A scruffily dressed man armed with a small guitar stands across a station platform, gawping at an attractive blonde on the other side of the tracks reading her book. Before long our bard slaps out a few chords and breaks into an awkward freestyle, describing the girl’s smile, age, nice skin and hair. The girl, charmed by his admittedly nice voice, confidence and carefree attitude crosses to the other side of the station and we assume they’re off to Wigan, “the home of pies”, together. Sounds nice! The sound fades out, the Match.Com logo fades in, and we’re back to our scheduled programme.
What could I possibly have against this advert? The man showed initiative. In a too-often dreary world he made a young lady happy. His trendy wit and comfort in his own skin smashes old British stereotypes and ushers in a new era of romantics. This is great, right? This is beautiful in fact, we need more of this?
Well yes, OK then, that’s all fair enough, but this little still life does have some creepy undertones.
Firstly, why did this man have a guitar in the first place?
If we were generous, we could say he was part of a band, on his way to or from rehearsal. If we aren’t, this means he specifically took this guitar with him so he could woo young maidens. This lad isn’t anywhere near as innocent, or unique, as he looks: just like every other man out there he was on the lookout for a girl, any girl. For all we know he could have tried this stunt all day with several women and she was the first who fell for it.
If true then this doesn’t make him a terrible person, but this isn’t something that should warm our hearts – it’s no different to a guy in a bar hitting on every girl he sees and eventually getting lucky. All he’s done is read the zeitgeist well and, instead of giving her a chat up line, has just given her an equally generic rendition on a novelty-shop guitar and read out bland statements about her appearance. Ladies, how many times has a man said to you “you have nice eyes/skin/hair/hands”? It can be nice, sometimes, and sometimes people genuinely mean it too, but does that really count as romantic, or even anything particularly special? In a couple of weeks time everyone in Wigan might be walking around doing it,
“Pretty young brunette walking out the shop, and flipping me the bird. Says she’s going to the po-lice, if I don’t leave her alone, but “I like you” is all I heard.”
So what if he knew the girl he wanted, knew she’d be at the train station at that time, and bought his guitar specifically to win her over? That doesn’t make him an opportunistic lady thief. This is a girl he cares for. Well all I can say is that if he did, he knew terrifically little about her. Takes this for instance:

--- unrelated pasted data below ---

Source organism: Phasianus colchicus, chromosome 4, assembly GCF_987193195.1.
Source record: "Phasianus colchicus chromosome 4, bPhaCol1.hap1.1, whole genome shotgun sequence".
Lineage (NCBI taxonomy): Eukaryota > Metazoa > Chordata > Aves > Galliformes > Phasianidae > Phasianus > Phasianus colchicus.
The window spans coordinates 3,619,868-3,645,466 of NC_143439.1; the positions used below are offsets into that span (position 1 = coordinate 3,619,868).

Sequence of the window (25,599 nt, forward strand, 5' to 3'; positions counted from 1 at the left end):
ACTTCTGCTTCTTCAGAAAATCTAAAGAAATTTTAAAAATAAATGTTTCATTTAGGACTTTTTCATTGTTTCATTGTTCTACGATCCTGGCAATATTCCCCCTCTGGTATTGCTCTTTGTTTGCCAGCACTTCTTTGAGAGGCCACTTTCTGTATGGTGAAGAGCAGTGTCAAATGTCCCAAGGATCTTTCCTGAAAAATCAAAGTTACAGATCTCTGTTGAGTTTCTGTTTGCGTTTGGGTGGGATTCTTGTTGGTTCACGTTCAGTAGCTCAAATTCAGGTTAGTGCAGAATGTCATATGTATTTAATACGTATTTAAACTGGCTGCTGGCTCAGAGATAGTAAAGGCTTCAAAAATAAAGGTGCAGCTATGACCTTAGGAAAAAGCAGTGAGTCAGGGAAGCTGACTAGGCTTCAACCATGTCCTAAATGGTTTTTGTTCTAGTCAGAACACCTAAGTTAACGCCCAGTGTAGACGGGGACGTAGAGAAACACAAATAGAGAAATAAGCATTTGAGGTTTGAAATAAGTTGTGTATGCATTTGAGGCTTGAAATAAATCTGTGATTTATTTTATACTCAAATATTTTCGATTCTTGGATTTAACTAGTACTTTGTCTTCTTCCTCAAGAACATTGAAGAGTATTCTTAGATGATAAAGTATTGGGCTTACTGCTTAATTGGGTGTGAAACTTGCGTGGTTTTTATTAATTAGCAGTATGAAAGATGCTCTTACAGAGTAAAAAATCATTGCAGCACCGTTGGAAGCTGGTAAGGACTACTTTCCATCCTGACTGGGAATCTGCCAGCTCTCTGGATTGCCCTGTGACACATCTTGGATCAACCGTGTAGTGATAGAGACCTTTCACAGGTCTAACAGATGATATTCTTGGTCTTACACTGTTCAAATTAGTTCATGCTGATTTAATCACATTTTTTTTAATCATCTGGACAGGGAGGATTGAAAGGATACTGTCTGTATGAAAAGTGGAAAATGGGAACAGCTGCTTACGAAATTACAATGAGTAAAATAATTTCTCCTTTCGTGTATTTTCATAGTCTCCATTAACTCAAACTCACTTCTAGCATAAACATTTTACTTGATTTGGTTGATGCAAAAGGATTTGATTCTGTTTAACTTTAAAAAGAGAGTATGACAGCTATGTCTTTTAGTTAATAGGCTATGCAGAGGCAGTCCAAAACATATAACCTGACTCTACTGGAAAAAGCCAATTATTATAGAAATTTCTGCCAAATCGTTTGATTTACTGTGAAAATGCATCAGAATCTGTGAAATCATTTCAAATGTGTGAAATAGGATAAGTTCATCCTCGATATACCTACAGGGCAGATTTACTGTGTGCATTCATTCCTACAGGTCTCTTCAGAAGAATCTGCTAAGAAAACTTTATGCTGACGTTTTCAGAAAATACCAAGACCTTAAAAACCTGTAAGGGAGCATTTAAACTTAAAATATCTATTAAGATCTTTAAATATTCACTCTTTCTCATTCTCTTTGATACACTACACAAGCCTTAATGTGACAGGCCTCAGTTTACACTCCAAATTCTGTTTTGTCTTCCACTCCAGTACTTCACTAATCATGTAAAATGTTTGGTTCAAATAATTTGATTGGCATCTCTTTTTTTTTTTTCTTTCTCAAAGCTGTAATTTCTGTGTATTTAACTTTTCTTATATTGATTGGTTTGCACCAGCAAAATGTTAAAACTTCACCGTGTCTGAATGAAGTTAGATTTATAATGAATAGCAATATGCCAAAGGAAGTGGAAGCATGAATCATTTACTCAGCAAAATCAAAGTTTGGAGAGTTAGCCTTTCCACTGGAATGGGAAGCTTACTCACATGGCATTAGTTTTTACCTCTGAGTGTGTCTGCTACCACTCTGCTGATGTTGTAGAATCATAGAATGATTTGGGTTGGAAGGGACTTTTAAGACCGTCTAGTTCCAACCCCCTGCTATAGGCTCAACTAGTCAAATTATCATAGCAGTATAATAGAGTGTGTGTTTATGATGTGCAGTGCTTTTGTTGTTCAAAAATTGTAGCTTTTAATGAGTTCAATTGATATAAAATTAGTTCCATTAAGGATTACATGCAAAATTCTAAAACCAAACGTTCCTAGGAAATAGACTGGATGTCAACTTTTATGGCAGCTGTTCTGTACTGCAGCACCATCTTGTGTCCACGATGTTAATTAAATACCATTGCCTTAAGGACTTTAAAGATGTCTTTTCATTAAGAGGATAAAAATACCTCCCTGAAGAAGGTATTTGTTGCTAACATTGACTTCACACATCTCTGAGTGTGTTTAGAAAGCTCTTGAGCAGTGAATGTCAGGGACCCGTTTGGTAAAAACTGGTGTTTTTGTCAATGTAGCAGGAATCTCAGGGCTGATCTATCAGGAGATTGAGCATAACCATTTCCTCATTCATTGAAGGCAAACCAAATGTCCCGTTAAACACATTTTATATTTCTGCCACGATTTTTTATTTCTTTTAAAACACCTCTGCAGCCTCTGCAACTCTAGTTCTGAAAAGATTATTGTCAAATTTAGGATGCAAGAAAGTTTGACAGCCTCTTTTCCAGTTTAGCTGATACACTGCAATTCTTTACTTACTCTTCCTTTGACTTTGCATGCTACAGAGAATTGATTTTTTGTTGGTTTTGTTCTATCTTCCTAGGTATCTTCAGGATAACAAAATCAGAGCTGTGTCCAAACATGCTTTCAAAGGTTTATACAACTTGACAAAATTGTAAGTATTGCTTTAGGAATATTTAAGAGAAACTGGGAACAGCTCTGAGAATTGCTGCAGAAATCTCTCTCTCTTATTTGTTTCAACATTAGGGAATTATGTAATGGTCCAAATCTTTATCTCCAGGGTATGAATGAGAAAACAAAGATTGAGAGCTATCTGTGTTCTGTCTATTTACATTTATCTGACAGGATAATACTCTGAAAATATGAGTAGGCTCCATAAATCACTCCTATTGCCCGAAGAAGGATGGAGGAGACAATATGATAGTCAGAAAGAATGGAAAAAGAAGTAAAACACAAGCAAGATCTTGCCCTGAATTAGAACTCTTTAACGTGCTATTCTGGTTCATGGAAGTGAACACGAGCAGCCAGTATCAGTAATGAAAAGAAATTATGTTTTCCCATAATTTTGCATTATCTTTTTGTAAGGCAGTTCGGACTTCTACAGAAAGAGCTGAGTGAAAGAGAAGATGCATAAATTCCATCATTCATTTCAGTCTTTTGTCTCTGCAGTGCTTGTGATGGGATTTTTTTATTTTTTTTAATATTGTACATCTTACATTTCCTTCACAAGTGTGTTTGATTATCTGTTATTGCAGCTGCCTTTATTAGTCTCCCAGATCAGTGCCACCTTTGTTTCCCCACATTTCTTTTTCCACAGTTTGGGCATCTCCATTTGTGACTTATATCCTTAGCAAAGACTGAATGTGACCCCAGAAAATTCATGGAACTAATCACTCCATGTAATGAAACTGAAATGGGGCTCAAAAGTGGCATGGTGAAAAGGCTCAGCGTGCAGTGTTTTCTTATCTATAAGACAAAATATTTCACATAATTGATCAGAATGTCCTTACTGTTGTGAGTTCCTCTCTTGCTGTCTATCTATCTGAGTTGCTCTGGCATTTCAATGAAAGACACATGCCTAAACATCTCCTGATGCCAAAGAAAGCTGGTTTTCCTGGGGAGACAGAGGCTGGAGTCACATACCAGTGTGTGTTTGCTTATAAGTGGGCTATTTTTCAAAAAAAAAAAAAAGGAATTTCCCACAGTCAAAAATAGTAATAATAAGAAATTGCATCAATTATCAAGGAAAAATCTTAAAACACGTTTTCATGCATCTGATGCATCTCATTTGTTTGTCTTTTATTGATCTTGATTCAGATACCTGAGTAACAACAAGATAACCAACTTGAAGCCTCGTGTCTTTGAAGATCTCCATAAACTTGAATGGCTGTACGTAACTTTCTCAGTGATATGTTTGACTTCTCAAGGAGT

“Girl on the platform smiles. Comes here everyday, ’round about 9 for a while. She reads a C.S. Lewis book as she waits for her train. Tomorrow I’ll bring her new one, if she keeps back again.”
I know it isn’t great, but that to me is far more romantic. This is a girl he’s seen a few times and likes. One day he builds up the courage to do something he thinks she’ll enjoy and goes for it. Instead, it’s just a guy who sees a pretty girl, stumbling through a few features about her that anyone could mention like a sleazy drunk.
To me, it would be romantic if he either happened to have his guitar with him for whatever reason, saw a girl he thought was beautiful and just couldn’t help himself but sing her a song. Or, this was a girl he’d seen before, and he’d bought the guitar as he intended to do some serenading. If however he was just walking around with his guitar singing to girls, then that’s lecherous. Most people however fail to consider this distinction, and don’t seem to care.
Alright, so why bother to mention this at all and smash something that may cheer a few people up. Well, people would eventually resort to a website like Match.Com because they behaved as naively as the girl in this video, when they feel they can identify more with a moment that feels cinematic than one that feels true. Eventually, when the cheeky boy has run out of songs or someone else comes along with a cooler xylophone, he’s gone, and we hop between relationships with no substance at all. One day, our man or woman decide they actually want someone who genuinely cares about them, that they connect with, and then they consider the dating site.
A couple of other ironic notes about the advert as well:
1) The people in the advert didn’t need the website at all. If people did behave like these two, we wouldn’t need dating agencies and so match.com would go bust (that’s assuming this guy wasn’t just a sleaze, which appears very unlikely), and;
2) Match.com is about pairing people based on things their personalities and forming connections. This guy doesn’t even know her age or natural hair colour; the encounter is about as shallow as it comes.